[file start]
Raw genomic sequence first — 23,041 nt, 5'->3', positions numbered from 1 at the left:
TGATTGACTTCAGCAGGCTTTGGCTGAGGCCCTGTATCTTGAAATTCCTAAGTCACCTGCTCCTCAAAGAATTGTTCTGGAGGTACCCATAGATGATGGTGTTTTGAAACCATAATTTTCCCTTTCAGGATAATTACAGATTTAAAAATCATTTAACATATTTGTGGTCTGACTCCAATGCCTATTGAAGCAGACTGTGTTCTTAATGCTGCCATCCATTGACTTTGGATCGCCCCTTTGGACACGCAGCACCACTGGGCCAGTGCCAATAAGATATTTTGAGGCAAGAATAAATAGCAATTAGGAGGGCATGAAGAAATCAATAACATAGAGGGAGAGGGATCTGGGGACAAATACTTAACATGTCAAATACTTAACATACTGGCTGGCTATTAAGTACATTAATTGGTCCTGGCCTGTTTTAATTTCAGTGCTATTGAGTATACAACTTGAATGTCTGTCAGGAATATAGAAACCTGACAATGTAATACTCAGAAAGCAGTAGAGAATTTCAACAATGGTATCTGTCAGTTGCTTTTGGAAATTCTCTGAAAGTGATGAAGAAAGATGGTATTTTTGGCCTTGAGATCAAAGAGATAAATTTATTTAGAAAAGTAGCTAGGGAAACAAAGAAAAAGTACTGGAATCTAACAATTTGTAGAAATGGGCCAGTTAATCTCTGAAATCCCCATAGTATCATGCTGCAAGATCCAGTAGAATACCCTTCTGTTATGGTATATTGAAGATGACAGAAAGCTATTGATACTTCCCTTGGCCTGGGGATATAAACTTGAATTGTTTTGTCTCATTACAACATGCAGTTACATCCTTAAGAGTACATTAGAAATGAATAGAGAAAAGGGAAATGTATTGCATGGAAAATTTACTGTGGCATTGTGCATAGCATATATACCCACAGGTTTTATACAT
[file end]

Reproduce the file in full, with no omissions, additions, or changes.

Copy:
Raw genomic sequence first — 23,041 nt, 5'->3', positions numbered from 1 at the left:
TGATTGACTTCAGCAGGCTTTGGCTGAGGCCCTGTATCTTGAAATTCCTAAGTCACCTGCTCCTCAAAGAATTGTTCTGGAGGTACCCATAGATGATGGTGTTTTGAAACCATAATTTTCCCTTTCAGGATAATTACAGATTTAAAAATCATTTAACATATTTGTGGTCTGACTCCAATGCCTATTGAAGCAGACTGTGTTCTTAATGCTGCCATCCATTGACTTTGGATCGCCCCTTTGGACACGCAGCACCACTGGGCCAGTGCCAATAAGATATTTTGAGGCAAGAATAAATAGCAATTAGGAGGGCATGAAGAAATCAATAACATAGAGGGAGAGGGATCTGGGGACAAATACTTAACATGTCAAATACTTAACATACTGGCTGGCTATTAAGTACATTAATTGGTCCTGGCCTGTTTTAATTTCAGTGCTATTGAGTATACAACTTGAATGTCTGTCAGGAATATAGAAACCTGACAATGTAATACTCAGAAAGCAGTAGAGAATTTCAACAATGGTATCTGTCAGTTGCTTTTGGAAATTCTCTGAAAGTGATGAAGAAAGATGGTATTTTTGGCCTTGAGATCAAAGAGATAAATTTATTTAGAAAAGTAGCTAGGGAAACAAAGAAAAAGTACTGGAATCTAACAATTTGTAGAAATGGGCCAGTTAATCTCTGAAATCCCCATAGTATCATGCTGCAAGATCCAGTAGAATACCCTTCTGTTATGGTATATTGAAGATGACAGAAAGCTATTGATACTTCCCTTGGCCTGGGGATATAAACTTGAATTGTTTTGTCTCATTACAACATGCAGTTACATCCTTAAGAGTACATTAGAAATGAATAGAGAAAAGGGAAATGTATTGCATGGAAAATTTACTGTGGCATTGTGCATAGCATATATACCCACAGGTTTTATACAT